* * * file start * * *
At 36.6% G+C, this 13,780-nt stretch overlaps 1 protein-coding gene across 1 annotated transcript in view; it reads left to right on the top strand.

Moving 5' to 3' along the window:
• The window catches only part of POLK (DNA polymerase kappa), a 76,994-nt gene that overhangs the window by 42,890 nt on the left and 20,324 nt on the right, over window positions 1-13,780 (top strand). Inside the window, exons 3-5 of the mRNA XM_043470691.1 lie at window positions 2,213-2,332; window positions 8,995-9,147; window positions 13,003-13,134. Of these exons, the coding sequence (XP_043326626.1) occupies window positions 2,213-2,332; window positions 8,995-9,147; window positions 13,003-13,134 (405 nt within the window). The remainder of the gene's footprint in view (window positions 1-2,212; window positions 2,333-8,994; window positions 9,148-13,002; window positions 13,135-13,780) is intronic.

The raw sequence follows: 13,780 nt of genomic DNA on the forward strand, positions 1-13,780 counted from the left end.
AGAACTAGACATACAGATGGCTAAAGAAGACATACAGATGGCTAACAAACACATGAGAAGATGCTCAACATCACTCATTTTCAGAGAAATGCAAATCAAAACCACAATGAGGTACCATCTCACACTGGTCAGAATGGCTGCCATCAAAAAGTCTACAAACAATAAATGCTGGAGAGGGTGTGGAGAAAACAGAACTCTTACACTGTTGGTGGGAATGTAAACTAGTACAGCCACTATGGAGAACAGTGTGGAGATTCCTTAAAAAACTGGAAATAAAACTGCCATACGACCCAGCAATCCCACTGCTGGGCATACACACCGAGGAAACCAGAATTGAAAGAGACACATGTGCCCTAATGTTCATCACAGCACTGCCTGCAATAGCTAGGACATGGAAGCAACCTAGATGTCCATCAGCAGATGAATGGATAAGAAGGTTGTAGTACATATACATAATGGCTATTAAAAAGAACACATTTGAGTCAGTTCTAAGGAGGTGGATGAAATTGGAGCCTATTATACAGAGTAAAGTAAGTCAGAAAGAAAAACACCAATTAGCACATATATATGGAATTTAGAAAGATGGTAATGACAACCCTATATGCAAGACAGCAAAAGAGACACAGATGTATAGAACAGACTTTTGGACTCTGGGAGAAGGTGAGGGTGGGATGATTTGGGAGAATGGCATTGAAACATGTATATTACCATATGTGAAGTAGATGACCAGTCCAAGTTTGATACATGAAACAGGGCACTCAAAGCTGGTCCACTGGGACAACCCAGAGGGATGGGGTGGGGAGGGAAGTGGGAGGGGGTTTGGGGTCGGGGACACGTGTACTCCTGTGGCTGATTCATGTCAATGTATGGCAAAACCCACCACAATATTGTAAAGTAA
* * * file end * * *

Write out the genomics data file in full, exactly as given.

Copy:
At 36.6% G+C, this 13,780-nt stretch overlaps 1 protein-coding gene across 1 annotated transcript in view; it reads left to right on the top strand.

Moving 5' to 3' along the window:
• The window catches only part of POLK (DNA polymerase kappa), a 76,994-nt gene that overhangs the window by 42,890 nt on the left and 20,324 nt on the right, over window positions 1-13,780 (top strand). Inside the window, exons 3-5 of the mRNA XM_043470691.1 lie at window positions 2,213-2,332; window positions 8,995-9,147; window positions 13,003-13,134. Of these exons, the coding sequence (XP_043326626.1) occupies window positions 2,213-2,332; window positions 8,995-9,147; window positions 13,003-13,134 (405 nt within the window). The remainder of the gene's footprint in view (window positions 1-2,212; window positions 2,333-8,994; window positions 9,148-13,002; window positions 13,135-13,780) is intronic.

The raw sequence follows: 13,780 nt of genomic DNA on the forward strand, positions 1-13,780 counted from the left end.
AGAACTAGACATACAGATGGCTAAAGAAGACATACAGATGGCTAACAAACACATGAGAAGATGCTCAACATCACTCATTTTCAGAGAAATGCAAATCAAAACCACAATGAGGTACCATCTCACACTGGTCAGAATGGCTGCCATCAAAAAGTCTACAAACAATAAATGCTGGAGAGGGTGTGGAGAAAACAGAACTCTTACACTGTTGGTGGGAATGTAAACTAGTACAGCCACTATGGAGAACAGTGTGGAGATTCCTTAAAAAACTGGAAATAAAACTGCCATACGACCCAGCAATCCCACTGCTGGGCATACACACCGAGGAAACCAGAATTGAAAGAGACACATGTGCCCTAATGTTCATCACAGCACTGCCTGCAATAGCTAGGACATGGAAGCAACCTAGATGTCCATCAGCAGATGAATGGATAAGAAGGTTGTAGTACATATACATAATGGCTATTAAAAAGAACACATTTGAGTCAGTTCTAAGGAGGTGGATGAAATTGGAGCCTATTATACAGAGTAAAGTAAGTCAGAAAGAAAAACACCAATTAGCACATATATATGGAATTTAGAAAGATGGTAATGACAACCCTATATGCAAGACAGCAAAAGAGACACAGATGTATAGAACAGACTTTTGGACTCTGGGAGAAGGTGAGGGTGGGATGATTTGGGAGAATGGCATTGAAACATGTATATTACCATATGTGAAGTAGATGACCAGTCCAAGTTTGATACATGAAACAGGGCACTCAAAGCTGGTCCACTGGGACAACCCAGAGGGATGGGGTGGGGAGGGAAGTGGGAGGGGGTTTGGGGTCGGGGACACGTGTACTCCTGTGGCTGATTCATGTCAATGTATGGCAAAACCCACCACAATATTGTAAAGTAA